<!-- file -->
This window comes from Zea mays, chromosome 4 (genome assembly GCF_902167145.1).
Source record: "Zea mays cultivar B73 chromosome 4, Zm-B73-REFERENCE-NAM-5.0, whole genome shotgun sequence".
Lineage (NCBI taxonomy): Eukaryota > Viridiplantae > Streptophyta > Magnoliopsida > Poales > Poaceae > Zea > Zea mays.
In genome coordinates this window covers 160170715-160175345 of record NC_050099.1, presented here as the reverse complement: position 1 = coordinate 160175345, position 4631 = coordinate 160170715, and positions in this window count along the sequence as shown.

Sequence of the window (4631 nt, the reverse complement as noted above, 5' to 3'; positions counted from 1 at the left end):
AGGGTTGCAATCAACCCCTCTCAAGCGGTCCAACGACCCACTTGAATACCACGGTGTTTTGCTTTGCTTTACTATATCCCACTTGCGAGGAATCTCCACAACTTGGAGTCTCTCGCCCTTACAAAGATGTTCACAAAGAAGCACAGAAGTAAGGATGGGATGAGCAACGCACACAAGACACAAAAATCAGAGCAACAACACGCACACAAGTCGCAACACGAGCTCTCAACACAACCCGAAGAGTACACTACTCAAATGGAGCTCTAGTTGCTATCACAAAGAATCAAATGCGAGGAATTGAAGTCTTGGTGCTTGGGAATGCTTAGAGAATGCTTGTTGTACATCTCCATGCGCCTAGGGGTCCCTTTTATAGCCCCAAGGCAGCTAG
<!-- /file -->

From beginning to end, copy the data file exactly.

This window comes from Zea mays, chromosome 4 (genome assembly GCF_902167145.1).
Source record: "Zea mays cultivar B73 chromosome 4, Zm-B73-REFERENCE-NAM-5.0, whole genome shotgun sequence".
Lineage (NCBI taxonomy): Eukaryota > Viridiplantae > Streptophyta > Magnoliopsida > Poales > Poaceae > Zea > Zea mays.
In genome coordinates this window covers 160170715-160175345 of record NC_050099.1, presented here as the reverse complement: position 1 = coordinate 160175345, position 4631 = coordinate 160170715, and positions in this window count along the sequence as shown.

Sequence of the window (4631 nt, the reverse complement as noted above, 5' to 3'; positions counted from 1 at the left end):
AGGGTTGCAATCAACCCCTCTCAAGCGGTCCAACGACCCACTTGAATACCACGGTGTTTTGCTTTGCTTTACTATATCCCACTTGCGAGGAATCTCCACAACTTGGAGTCTCTCGCCCTTACAAAGATGTTCACAAAGAAGCACAGAAGTAAGGATGGGATGAGCAACGCACACAAGACACAAAAATCAGAGCAACAACACGCACACAAGTCGCAACACGAGCTCTCAACACAACCCGAAGAGTACACTACTCAAATGGAGCTCTAGTTGCTATCACAAAGAATCAAATGCGAGGAATTGAAGTCTTGGTGCTTGGGAATGCTTAGAGAATGCTTGTTGTACATCTCCATGCGCCTAGGGGTCCCTTTTATAGCCCCAAGGCAGCTAG